Students recall how polite, friendly teacher was killed

Peter Omare, a Physics and Computer Studies teacher. [Photo, Courtesy]

The furious swirling dust on a hot afternoon compounds the hopelessness and the distress at Hopewell Secondary School in Nakuru.

There is gloom in the school that was started in 1994 at Menengai Social Hall to offer tuition to bright students from poor background by a philanthropist, Vitalis Kahenda.

On the day the Sunday Standard visits the place, an empty desk in the staff room is waiting for its former occupant, Peter Omare, a physics and Computer Studies teacher, who will never use it again.

Omare’s tragic departure from the school and this world hangs like a pregnant evil cloud over his former colleagues, who are still processing his fate in hushed tones.

Just across the school fence, visitors are still trickling into Omare’s house to condole with the family, who already miss their breadwinner.

The students, too, are at a loss; the school is unusually quiet and the Physics lessons in Form Three class are less interactive. A colleague has replaced Omare and memories of him are still fresh among the students.

Mr Clear

“He was one of the best teachers who never left class when someone was yet to understand what he was teaching. We called him Mr Clear”. He was a confidant to most of us,” Abutalib Maasai, a Form Three student said.

“He always reminded us that being scared was being foolish. Uoga ni Ujinga, he used to say, something that encouraged us to seek his advice every time we had challenges,” Abutalib says.

The teacher, the students recall, had devised a way of improving grades for his students, separately grouping the slow and the fast learners during lessons and discussions.

“By doing that, he made sure everyone learned at their own pace and the lesson became interactive,”  Abutalib said.

The 35-year-old Omare was also a patron, whose work also entailed ensuring students were safely tucked in the dormitory after night preps before leaving for his house just across the school fence.

For Rawlex Atieno, the school captain, she is yet to come to terms with the loss even after fainting when the news of Omare’s death was broken.

“I cannot  comprehend what happened. He was the best teacher I knew. I was once sick and he used his money to take me to the hospital,” Rawlex, an orphan said.

The students reveal that Omare was always polite and  acted like a father to most students.

“Even as he disciplined us, he gave us options - to face the cane or engage in chores. After that, he could sit one down and advice,” said Asha Khatete.

And while he spent a lot of time with students, his fellow teachers described Omare as one of few words.

“He was a very polite person, always busy with some project and rarely spoke although he was very open and approachable,” Lydia Mwangi, a teacher said.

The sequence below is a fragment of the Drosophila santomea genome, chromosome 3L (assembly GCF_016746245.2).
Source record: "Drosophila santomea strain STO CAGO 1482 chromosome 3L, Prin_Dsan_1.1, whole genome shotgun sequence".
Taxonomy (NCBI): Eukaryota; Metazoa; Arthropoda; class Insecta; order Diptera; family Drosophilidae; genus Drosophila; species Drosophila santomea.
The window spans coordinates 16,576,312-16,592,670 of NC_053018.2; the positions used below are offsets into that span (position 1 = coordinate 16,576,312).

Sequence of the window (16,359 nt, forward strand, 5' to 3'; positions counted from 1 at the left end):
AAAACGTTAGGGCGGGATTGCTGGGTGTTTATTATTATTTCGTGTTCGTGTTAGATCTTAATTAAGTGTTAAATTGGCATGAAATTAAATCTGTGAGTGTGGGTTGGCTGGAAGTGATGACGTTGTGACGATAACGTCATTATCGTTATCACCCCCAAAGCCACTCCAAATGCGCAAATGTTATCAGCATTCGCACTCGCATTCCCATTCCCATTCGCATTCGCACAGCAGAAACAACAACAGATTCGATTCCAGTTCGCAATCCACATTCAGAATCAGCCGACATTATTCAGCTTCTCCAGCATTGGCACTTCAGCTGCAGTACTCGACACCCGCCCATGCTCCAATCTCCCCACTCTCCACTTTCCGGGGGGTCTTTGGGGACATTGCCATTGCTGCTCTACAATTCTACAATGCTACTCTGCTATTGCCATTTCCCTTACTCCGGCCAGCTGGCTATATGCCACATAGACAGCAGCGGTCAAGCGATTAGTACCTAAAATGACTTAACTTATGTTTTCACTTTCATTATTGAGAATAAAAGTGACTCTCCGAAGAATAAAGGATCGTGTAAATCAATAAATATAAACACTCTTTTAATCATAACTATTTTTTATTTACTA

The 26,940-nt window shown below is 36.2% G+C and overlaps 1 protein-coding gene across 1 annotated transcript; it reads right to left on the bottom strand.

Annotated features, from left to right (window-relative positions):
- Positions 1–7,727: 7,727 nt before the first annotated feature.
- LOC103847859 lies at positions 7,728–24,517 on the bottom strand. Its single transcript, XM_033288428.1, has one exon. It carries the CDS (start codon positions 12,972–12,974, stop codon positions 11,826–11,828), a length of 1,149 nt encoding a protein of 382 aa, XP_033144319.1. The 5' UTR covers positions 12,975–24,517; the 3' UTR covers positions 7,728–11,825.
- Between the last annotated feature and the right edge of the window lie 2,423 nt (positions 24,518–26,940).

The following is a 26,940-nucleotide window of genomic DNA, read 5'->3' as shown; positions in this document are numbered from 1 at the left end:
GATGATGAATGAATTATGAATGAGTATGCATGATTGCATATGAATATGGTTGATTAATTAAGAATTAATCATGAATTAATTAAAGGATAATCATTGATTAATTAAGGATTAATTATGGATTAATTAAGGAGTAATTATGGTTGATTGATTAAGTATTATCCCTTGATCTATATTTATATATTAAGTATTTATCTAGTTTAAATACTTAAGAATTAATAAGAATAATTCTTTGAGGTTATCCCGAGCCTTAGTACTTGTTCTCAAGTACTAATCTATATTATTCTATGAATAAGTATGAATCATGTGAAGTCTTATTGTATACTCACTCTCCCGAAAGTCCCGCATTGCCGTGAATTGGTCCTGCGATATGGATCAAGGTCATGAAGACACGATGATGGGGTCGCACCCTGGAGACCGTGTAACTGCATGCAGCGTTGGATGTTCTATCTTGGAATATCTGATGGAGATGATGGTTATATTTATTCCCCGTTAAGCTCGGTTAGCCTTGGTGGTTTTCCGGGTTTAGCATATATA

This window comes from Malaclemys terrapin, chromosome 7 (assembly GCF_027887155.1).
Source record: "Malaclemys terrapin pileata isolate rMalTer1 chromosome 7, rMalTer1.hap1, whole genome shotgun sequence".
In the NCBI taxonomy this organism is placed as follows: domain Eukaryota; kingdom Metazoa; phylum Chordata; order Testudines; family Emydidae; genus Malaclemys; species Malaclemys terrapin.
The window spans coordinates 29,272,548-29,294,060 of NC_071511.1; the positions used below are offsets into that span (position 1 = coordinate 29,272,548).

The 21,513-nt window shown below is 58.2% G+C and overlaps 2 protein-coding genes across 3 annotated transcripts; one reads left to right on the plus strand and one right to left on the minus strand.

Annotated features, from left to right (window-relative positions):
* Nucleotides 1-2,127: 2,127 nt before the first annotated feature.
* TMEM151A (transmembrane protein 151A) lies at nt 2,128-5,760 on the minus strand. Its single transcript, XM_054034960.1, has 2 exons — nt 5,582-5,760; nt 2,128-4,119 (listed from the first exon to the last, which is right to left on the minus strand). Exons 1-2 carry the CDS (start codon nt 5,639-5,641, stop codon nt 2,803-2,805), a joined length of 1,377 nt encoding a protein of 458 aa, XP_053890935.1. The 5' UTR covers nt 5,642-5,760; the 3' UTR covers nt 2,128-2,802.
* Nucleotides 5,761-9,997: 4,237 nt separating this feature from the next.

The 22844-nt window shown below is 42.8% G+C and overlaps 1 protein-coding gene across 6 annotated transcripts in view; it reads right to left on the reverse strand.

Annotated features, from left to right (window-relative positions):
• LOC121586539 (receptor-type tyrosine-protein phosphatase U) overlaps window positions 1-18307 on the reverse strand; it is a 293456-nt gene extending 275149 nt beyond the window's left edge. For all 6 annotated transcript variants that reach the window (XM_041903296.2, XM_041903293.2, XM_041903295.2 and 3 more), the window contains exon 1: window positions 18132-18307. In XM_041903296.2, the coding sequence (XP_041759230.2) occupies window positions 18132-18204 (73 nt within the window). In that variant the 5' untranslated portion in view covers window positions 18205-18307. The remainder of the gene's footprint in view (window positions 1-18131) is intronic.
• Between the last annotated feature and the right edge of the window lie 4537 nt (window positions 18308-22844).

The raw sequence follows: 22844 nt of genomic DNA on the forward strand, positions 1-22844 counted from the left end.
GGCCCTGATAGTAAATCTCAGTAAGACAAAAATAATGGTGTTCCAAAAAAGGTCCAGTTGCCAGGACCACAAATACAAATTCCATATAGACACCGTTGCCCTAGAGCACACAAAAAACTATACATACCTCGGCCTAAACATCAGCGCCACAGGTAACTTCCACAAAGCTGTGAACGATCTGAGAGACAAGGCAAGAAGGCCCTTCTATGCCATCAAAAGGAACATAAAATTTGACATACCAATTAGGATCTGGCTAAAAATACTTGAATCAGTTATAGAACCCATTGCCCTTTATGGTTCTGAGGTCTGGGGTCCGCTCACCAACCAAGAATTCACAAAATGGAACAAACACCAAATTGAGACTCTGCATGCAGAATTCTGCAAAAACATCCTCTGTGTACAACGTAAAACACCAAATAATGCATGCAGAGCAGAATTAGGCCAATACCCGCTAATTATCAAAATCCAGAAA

However, on the fateful day, Omare is said to have confiscated a phone from a student but later got attacked on his way to his house, located barely 100 metres from the school. He was hit on the head with a blunt object, killing him on the spot.

“We were shocked; he was a great person who never picked a quarrel with anyone,” said Mwangi.

She is now concerned about the security of teachers, and remain traumatised since her colleague’s death.

“The Ministry of Education should look into ways of improving security for teachers. We still feel that the students have more advantage compared to teachers, who sometimes deal with complicated cases of indiscipline in schools,” said Mwangi.

Florence Moraa, Omare’s mother, had great expectations of her son. She said her firstborn son had graduated in 2016 and was pursuing a Masters degree, which he was set to complete in April.

“With such qualifications, I hoped that he would be able to secure a better job and educate his three other siblings. Some of them have completed high school and could not proceed for lack of funds,” she said.

Omare’s widow Doreen Moraa is still in shock over the sudden loss of her husband. She wonders whether she will be able to single-handedly raise their son, who is yet to join school.

Affected enrollment

When Sunday Standard caught up with the school’s deputy director, Alfred Muchabaiwa, he looked lost and confused after the tragedy. He said the school had never had a major indiscipline case, and Omare’s death came as a shock.

“Even as the police are doing their investigations, we are trying to get things working.

“The school is meant to help needy but bright students and we have co-ordinators who help us identify and select potential candidates before enrollment. We pray that things go back to normal,” he said.

The incident, he says, has since affected the enrollment and even attendance of students.

Before the incident, the school had over 200 students but 12 have so far transferred to other schools while a couple more are yet to report.

As the school community looks to find closure after the death of a teacher many described as hard-working and humble, the spotlight turns to the police and the courts to bring culprits to book.